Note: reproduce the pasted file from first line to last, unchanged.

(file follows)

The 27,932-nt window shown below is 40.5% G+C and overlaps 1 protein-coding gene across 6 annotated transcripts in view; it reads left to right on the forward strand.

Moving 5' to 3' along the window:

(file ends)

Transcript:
The 27,932-nt window shown below is 40.5% G+C and overlaps 1 protein-coding gene across 6 annotated transcripts in view; it reads left to right on the forward strand.

Moving 5' to 3' along the window: